He captained his HS swim team and graduated from the US Naval Academy in 1963, with a win in the 1650 Free at the E Intercollegiate Swim Championships. Hopkins retired from swimming for 25 yrs. Hopkins was a Navy pilot for seven years, and a reserve for three years. He worked with his dad at his Ford Dealership outside of Philly, until his dad¹s death. Hopkins then moved to Jacksonville, FL, and worked for S Bell Telephone Co. He joined Siemens Communications in 1985, and has been there ever since.
He recalls his unusual training swims during his early teen years. His family spent summers on a lake, .5 mile long and .25 mile wide. At 5 AM, M-F, his mom tied his younger sister and himself to their own canoe. His mom sat in his canoe, along with a heavy cinder block. They raced around the lake. Whoever won, got the cinder block for the next race. Mom always sat with son.
In 1985, Hopkins was horribly overweight, with many medical problems. His doctor said he'd be dead in 10 years if he didn't change his lifestyle. His mom was a Masters swimmers, and he joined in 1987. He won his first race and was "hooked." Hopkins enjoyed the St Pete meets and swimming with his mom. The last year, he counted for her 1650. On her last open turn, he leaned over and yelled "sprint!" Two ladies remarked, "That's terrible; she's tired! Why would you yell sprint." He calmly replied, "Revenge!" His mom heard him yell, and loved it. She died later that year, so it was an even more special moment. He competed for six years, then backed off due to his work schedule. In 2002, he swam at a Sr Games meet, his first competition in nine years.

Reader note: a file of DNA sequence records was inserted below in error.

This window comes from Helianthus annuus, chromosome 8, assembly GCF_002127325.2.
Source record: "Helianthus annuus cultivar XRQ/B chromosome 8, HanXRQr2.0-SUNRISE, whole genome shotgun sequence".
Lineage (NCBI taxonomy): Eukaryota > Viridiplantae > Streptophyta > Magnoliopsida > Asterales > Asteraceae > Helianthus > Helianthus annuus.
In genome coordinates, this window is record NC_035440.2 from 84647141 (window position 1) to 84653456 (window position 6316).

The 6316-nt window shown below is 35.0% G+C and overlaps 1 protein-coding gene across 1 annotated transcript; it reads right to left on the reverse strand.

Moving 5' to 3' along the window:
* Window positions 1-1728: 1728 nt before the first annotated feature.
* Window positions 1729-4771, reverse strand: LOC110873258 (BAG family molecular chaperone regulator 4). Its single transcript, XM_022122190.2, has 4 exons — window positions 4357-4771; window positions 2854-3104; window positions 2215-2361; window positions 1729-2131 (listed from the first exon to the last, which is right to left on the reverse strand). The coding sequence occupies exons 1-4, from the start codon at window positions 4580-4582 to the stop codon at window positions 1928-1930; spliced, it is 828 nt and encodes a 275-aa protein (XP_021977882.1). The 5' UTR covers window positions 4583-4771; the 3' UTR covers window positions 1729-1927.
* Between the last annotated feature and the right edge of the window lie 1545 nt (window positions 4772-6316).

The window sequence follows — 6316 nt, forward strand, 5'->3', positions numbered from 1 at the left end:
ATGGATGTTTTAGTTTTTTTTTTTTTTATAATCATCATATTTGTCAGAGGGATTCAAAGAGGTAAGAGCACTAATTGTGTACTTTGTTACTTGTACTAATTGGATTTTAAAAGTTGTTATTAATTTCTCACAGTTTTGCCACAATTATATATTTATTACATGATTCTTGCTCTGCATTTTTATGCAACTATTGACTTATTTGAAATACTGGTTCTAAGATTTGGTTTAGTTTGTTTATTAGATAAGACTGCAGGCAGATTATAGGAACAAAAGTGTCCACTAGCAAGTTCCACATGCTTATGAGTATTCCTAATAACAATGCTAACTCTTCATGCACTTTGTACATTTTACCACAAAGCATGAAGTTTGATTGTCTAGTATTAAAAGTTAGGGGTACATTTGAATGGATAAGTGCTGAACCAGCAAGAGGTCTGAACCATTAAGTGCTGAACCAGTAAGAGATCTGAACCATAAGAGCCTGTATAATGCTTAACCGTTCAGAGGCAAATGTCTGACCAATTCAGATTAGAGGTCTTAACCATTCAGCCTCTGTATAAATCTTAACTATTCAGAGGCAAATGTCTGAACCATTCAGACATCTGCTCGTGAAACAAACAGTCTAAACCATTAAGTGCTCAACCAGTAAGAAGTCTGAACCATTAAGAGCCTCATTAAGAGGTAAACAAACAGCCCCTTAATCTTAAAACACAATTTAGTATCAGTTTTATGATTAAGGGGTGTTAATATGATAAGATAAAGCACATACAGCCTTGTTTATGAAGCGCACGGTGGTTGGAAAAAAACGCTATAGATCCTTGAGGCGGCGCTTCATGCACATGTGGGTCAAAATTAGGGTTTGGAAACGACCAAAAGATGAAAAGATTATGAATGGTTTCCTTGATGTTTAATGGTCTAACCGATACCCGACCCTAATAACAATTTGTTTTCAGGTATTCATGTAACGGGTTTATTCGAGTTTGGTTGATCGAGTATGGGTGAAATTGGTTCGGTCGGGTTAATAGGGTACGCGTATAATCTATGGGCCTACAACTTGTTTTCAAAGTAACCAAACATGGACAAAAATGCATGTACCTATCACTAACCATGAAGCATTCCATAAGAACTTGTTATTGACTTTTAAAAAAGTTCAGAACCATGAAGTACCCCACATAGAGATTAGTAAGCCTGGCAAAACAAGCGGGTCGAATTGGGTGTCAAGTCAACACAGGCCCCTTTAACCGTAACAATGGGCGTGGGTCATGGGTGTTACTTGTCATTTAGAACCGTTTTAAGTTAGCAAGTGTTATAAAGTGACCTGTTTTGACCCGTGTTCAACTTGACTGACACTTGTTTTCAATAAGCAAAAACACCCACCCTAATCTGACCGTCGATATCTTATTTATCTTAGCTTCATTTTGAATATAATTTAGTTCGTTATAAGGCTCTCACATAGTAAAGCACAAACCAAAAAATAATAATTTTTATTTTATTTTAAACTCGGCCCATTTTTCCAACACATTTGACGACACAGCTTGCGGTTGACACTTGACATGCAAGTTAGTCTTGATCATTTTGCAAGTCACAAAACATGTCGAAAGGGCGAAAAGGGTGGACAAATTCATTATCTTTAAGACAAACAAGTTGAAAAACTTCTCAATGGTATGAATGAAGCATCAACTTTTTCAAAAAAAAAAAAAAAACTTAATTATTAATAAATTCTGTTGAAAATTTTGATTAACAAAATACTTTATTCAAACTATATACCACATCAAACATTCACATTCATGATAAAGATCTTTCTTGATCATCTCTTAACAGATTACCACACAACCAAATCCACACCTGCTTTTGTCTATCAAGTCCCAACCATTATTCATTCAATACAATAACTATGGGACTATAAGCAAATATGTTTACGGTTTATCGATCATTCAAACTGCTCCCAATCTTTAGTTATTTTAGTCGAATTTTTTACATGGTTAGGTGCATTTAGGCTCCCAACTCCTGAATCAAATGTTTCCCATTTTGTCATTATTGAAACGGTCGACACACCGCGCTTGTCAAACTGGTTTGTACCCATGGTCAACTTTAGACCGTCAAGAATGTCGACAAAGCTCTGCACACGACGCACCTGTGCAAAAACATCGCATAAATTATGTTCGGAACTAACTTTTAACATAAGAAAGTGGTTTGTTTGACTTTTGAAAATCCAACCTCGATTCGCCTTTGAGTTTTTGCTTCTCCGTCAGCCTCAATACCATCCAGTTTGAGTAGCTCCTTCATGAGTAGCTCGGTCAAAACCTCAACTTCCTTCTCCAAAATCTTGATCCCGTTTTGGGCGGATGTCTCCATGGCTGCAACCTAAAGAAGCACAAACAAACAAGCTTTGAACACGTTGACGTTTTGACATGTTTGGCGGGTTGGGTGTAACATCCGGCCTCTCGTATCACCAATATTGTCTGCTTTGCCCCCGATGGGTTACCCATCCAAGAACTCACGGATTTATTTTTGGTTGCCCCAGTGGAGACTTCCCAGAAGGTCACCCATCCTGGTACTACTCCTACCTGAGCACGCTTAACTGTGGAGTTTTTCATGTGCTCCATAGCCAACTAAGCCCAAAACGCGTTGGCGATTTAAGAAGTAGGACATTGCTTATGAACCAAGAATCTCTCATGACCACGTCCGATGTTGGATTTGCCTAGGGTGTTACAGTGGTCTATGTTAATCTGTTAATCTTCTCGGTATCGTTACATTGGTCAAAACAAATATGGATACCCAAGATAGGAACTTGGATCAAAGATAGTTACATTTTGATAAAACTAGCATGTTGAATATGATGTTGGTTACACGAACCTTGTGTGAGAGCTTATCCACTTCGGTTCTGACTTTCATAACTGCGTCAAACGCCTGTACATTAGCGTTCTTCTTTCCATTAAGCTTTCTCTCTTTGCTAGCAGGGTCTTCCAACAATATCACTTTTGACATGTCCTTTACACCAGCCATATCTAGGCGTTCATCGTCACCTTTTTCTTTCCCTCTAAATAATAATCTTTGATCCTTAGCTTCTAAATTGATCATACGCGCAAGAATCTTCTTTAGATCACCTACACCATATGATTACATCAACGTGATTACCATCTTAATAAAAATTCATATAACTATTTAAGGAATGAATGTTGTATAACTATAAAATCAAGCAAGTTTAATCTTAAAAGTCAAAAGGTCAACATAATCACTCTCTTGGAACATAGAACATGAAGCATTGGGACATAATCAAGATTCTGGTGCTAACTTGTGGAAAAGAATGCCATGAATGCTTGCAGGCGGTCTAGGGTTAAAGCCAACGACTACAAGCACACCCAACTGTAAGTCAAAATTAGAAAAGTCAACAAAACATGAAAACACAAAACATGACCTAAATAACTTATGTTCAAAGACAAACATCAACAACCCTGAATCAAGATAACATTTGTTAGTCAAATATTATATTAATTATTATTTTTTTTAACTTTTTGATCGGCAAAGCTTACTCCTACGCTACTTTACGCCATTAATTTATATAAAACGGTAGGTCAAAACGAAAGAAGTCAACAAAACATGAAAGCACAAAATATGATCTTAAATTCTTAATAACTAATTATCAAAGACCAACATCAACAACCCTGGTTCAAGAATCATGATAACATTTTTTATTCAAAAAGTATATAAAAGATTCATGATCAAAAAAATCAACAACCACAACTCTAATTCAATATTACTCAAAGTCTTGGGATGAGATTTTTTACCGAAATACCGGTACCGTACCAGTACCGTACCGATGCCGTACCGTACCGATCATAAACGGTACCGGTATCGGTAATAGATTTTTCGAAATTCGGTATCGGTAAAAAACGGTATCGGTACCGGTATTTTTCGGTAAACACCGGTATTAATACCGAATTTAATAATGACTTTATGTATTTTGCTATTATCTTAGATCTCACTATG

P Homans, recruited him for the Mavericks. He has multi All American and Top Ten rankings and has swum on three Nation Record maverick relays. His ultimate goal is to "just keep on swimming." Hopkins' greatest accomplishment is his 42 years of marriage to wife, Barbara, a saint for "putting up with me all these years." They live in Lakeland, FL.